Rest and Rise: Place your dough ball in a bowl, covering it tightly. Let it rest and rise for about 12 hours or until risen. My preference is to leave it overnight, so it's perfectly primed for morning baking. Don't expect it to rise as much as traditional yeast bread, but it should look pleasantly puffy.
Baking Your Sourdough Bread
When it's time to bake, follow these steps:
Preheat the Oven: Start by preheating your oven to 450 degrees Fahrenheit
Shape and Score: using just a little flour on your hands, shape your dough into a neat ball and make a couple of slices across the top using a very sharp knife or a razor blade cutter.
Prepare the Dutch Oven: Line the bottom of a cast iron Dutch oven with parchment paper. Place your dough directly on top of the paper in the Dutch oven and put the lid on it.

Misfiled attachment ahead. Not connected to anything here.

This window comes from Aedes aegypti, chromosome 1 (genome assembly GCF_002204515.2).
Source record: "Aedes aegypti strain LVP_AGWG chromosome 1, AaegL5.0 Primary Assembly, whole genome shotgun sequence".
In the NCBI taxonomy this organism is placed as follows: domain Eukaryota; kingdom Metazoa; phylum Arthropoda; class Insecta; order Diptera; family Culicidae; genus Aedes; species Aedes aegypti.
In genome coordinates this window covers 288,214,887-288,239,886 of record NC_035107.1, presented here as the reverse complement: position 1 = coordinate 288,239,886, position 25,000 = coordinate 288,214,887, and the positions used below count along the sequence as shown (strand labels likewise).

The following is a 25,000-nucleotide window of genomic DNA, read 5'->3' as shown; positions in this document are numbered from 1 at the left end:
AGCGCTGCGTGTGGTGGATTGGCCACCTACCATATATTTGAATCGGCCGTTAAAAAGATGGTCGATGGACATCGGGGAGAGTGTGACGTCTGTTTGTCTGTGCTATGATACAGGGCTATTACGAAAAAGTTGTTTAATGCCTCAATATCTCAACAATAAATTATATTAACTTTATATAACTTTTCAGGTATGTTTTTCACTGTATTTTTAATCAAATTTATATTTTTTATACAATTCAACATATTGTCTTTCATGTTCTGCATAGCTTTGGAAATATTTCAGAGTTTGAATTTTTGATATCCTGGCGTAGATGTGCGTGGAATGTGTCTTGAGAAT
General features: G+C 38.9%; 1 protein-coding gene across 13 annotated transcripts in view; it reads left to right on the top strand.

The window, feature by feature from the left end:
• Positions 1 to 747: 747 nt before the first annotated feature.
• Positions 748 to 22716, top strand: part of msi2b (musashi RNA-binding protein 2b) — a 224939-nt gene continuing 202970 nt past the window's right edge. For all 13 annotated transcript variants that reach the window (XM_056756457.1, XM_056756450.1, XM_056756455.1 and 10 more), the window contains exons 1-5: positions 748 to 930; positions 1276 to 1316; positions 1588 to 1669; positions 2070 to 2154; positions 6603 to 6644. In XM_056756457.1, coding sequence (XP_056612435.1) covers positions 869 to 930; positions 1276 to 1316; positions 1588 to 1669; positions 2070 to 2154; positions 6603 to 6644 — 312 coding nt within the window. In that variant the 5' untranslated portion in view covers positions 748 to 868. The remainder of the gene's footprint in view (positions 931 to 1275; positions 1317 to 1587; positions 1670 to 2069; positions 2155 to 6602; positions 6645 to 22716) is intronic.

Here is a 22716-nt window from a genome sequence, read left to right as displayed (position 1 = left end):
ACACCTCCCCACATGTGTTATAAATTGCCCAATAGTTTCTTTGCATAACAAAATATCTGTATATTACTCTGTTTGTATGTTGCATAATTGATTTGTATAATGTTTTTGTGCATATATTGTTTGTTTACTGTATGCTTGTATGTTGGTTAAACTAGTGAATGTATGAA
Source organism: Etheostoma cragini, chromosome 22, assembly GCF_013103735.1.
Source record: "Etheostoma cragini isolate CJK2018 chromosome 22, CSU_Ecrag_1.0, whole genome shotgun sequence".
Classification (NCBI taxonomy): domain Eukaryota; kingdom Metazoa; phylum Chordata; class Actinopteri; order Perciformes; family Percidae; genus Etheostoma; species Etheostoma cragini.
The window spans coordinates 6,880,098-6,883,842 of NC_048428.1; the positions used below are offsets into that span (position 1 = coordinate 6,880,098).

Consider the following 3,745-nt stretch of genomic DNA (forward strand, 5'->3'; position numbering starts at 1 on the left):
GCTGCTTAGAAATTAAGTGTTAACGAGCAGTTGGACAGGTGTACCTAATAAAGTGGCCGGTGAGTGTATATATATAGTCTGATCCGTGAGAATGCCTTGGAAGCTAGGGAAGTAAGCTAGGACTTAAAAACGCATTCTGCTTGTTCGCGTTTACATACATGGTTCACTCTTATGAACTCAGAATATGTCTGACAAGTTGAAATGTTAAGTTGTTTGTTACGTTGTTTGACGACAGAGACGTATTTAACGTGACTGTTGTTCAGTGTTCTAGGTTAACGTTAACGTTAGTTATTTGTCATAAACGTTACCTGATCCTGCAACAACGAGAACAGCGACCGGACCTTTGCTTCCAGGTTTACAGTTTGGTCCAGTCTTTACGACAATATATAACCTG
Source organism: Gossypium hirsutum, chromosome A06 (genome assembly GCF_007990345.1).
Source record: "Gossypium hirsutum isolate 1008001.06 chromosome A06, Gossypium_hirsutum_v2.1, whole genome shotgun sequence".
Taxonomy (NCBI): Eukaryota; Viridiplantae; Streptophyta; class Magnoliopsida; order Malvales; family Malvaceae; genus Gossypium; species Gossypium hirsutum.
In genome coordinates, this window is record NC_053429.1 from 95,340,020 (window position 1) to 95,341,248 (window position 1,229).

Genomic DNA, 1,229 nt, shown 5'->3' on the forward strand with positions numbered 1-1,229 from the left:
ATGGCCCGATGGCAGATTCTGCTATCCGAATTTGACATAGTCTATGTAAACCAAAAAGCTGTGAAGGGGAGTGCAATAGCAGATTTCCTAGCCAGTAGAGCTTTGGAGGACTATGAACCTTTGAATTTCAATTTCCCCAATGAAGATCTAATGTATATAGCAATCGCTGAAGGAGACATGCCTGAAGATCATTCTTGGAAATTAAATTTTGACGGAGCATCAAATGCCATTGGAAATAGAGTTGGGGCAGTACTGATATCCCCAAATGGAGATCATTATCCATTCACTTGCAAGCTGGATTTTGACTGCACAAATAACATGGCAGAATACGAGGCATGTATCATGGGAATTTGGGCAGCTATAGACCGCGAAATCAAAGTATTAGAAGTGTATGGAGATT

Stove-Top Wait: Keep the Dutch oven on the stovetop until your oven reaches the desired temperature.
Into the Oven: Once the oven is up to temperature, put the covered Dutch oven inside for 20 minutes.
Uncover and Adjust Temperature: After 20 minutes, remove the lid and reduce the oven temperature to 400 degrees Fahrenheit. Continue baking for another 40 minutes.
Cool and Cover: As soon as your timer chimes, take the bread out of the pot and let it cool on a cutting board, covering it with a tea towel or light cloth. I know it is hard, but letting it completely cool before cutting is important to keep the moisture locked in.
Pro Tips for Keeping Your Bread Fresh
To ensure your freshly baked sourdough remains at its best, avoid storing it in a bag or plastic. Instead, place it on a cutting board with the cut sides facing down to prevent them from drying out. Enjoy your homemade sourdough bread!
Here is a link to my sour dough stater kit